On the request of friends and customers, we have prepared a series of tips and recommendations to travel with your guitar.
• For safety reasons, the guitar should travel in the boot. In hot days, the guitar should be inside the car, but only when we are driving, and with the air conditioning on. If we make a stop, we should leave the car parked in the shadow to prevent the temperature inside the car from increasing too much and damaging the guitar.
• Never leave the guitar exposed to the sun, even with the air conditioning on, as it could damage it considerably.
• Never leave the guitar in the in car --even in the shadow-- for a very long time with very high temperatures outside, as this could damage the glues/adhesives or even produce cracks on the wood.
• The guitar should travel without clattering. If kept inside a case, place many cloths between the guitar and the case, so that a light pressure is applied to the sides, preventing it from moving inside the case.
• If the case has an inner pocket, make sure it does not open during the trip by using a piece of scotch tape to avoid its contents from coming out and spreading inside the case (and scratching the guitar).You could also empty this pocket altogether.
• All the car tips are applicable here. If we put the guitar case in an overhead compartment, we must check that no air conditioning nozzles are placed directly over the guitar. This could damage the guitar in long journeys. Usually, air conditionings have a very low humidity level, and so they dry out the wood.
• If you leave the guitar in the luggage rack of the train car, watch out for falls. You may think that it is safe and well placed, by check it periodically, as the train movements could cause it to slide and fall.
• In these luggage spaces, be also careful not to let anyone pile up their suitcases on your guitar. Excessive pressure on the case could transmit harmful pressures to the guitar. Only very high quality cases are prepared to bear high pressures.
• Finally, watch out for thieves: stops in platforms and crowded ascent and descent of passengers are good opportunities for those wanting to snatch what is not theirs.
• Whenever possible we should travel with our guitar in the cabin. Many companies allow carrying musical instruments in the cabin; this includes standard-sized guitars.
• Check your airline policy. If it allows carrying your guitar with you in the cabin, print the rules so you can show them to the flight crew if necessary, as sometimes they are not sufficiently informed.
Below are some examples and links to airlines luggage policies:
Iberia: Allows carrying guitar in the cabin.
American Airlines: Allows carrying guitar in the cabin.
British Airways: Does Not allow carrying guitar in the cabin.
• If you are able to choose among different airlines, always fly with the airline that allows you to carry your guitar with you in the cabin.•When possible, choose a seat at the back part of the plane. Usually these passengers are the first to get on the plane, and so there are more chances you can find enough space for your guitar.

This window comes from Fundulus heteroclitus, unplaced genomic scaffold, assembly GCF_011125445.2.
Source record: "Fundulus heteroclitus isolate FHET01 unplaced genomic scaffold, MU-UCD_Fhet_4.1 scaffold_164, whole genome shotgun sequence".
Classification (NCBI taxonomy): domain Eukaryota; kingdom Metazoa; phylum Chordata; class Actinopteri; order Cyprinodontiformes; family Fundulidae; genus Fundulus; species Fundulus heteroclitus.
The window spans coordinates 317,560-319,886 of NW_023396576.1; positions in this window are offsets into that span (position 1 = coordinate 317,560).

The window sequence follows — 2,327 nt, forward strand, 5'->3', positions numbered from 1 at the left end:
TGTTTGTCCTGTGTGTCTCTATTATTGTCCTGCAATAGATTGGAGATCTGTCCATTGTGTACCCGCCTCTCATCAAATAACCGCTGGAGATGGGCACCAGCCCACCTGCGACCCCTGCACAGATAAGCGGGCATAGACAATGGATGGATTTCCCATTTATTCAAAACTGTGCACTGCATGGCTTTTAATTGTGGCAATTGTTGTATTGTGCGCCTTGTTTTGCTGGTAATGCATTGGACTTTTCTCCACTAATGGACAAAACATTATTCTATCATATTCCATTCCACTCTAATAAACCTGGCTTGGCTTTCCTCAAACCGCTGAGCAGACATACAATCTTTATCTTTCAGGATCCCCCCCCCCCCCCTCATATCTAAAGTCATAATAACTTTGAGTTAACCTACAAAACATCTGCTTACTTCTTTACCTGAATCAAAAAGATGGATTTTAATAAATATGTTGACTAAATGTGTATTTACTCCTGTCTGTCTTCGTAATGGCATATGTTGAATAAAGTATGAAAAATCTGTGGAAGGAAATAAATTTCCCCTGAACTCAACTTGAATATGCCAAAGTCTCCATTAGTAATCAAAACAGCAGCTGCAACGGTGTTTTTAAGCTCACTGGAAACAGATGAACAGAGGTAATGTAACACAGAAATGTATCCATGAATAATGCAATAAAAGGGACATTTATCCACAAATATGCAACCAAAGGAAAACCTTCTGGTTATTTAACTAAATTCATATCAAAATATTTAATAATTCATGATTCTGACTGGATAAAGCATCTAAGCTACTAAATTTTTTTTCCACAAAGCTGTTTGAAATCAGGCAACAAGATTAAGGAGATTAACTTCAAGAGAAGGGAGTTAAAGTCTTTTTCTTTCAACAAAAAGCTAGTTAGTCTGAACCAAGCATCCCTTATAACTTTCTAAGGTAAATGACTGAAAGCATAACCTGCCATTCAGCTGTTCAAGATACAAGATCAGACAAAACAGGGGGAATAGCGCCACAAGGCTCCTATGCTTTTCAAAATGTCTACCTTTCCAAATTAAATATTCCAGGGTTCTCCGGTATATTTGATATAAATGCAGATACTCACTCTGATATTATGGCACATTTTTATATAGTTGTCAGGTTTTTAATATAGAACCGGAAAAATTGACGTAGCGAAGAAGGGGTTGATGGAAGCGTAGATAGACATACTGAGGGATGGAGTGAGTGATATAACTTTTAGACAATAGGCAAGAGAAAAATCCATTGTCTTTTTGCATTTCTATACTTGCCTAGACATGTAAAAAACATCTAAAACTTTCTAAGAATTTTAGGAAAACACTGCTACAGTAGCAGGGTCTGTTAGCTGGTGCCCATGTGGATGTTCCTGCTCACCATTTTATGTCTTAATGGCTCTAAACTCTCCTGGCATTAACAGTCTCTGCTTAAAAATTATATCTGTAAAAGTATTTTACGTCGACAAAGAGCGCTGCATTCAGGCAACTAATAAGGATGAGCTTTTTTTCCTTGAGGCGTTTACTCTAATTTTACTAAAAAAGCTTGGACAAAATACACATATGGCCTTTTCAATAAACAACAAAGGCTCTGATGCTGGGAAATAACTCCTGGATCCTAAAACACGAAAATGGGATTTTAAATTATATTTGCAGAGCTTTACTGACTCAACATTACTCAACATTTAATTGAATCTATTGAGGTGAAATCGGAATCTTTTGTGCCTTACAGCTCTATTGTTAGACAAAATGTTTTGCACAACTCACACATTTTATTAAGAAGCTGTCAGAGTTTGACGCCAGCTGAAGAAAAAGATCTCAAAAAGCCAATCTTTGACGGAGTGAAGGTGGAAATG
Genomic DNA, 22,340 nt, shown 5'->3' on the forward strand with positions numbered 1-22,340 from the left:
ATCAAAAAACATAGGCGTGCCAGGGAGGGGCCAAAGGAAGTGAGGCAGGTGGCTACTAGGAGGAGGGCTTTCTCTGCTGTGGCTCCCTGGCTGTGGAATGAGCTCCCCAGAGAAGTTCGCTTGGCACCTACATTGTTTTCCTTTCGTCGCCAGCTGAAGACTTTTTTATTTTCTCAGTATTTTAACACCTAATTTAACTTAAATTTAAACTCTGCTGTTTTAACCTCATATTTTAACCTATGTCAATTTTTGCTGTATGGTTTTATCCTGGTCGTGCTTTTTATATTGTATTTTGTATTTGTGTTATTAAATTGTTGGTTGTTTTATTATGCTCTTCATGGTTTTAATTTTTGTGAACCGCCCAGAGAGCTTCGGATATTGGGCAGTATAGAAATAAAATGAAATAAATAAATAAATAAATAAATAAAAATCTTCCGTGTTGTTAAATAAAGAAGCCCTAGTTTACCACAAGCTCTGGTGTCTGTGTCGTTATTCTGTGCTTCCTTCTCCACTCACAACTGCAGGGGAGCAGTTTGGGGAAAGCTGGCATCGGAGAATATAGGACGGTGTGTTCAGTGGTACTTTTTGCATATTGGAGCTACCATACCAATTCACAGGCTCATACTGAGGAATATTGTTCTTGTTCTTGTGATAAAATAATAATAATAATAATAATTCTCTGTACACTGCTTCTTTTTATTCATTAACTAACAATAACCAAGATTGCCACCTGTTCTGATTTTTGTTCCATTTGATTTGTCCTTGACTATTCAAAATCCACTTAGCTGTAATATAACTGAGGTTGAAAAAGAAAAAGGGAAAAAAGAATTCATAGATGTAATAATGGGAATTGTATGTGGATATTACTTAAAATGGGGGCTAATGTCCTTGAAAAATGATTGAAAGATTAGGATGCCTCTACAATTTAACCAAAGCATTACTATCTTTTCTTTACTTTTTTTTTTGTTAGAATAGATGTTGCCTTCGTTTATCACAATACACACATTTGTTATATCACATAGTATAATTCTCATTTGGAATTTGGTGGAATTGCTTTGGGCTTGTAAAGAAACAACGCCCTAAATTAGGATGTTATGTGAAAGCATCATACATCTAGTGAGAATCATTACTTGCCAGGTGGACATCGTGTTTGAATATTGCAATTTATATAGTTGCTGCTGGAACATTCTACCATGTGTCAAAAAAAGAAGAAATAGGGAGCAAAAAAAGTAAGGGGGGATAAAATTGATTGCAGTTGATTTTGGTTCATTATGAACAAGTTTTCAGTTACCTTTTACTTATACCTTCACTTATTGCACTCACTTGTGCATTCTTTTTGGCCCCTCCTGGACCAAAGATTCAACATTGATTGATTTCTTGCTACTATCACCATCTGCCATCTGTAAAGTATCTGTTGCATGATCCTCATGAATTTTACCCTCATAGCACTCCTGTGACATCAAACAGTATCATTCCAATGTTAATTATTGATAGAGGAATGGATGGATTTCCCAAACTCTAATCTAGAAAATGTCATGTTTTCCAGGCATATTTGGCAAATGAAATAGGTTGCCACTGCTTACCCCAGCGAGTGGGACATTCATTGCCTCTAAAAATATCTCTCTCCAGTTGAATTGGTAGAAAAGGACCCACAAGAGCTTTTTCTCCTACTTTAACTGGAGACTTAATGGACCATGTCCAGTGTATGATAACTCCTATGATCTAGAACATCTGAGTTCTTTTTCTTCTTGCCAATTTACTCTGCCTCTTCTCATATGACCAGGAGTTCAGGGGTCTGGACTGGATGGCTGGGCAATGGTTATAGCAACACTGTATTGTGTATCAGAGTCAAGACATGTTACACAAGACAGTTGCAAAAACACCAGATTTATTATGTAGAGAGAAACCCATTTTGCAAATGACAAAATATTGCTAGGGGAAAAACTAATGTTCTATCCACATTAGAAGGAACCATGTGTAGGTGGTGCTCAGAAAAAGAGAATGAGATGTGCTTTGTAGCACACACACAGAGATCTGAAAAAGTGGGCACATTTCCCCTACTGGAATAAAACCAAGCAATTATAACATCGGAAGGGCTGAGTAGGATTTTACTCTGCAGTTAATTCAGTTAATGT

• If, due to company policy, the guitar must be checked in, make sure your guitar has a good hard, safe and resistant case. If you have a high-priced guitar, you can declare its value at the airline desk and for a small sum of money you can insure it against breakage and loss. • For long journeys with multiple connections you can insure your guitar independently from the air company, for a low price, and become sure that, in case of accident or loss, at least you will recover the guitar’s economic value.
• If you have to check in your guitar, and therefore it must travel in the luggage rack, slightly loosen the strings (one turn is enough); this will avoid excessive pressure on the guitar during the flight.
• The guitar should always travel in a case that offers good protection and insulation; it should not be exposed to sudden changes in temperature or to low humidity (never below 40%).
• Nowadays there are very reliable travel cases. Fiberglass cases are very good, and you can buy one from 175 €. Carbon fiber cases are more resistant, available from 275 €.
• You should introduce a humidifier and hygrometer set into the case. With this, you ensure to provide the right humidity level, while measuring it at all times. A set with both devices only costs 15 €, very little for so much care for your guitar.
• The humidity level inside the case should be between 50 and 65%.
• For journeys where there is a very marked weather change between the place of origin and destination, after you arrive you should leave the guitar in its case for a few hours so that it gradually adapts to the new weather.
• Never leave the guitar in areas close to heat sources or sudden temperature changes: exposed to the sun, next to a radiator, on a windowsill, next to air conditioning nozzles, in very wet places (over 75% humidity) or in excessively dry places (less than 30% humidity).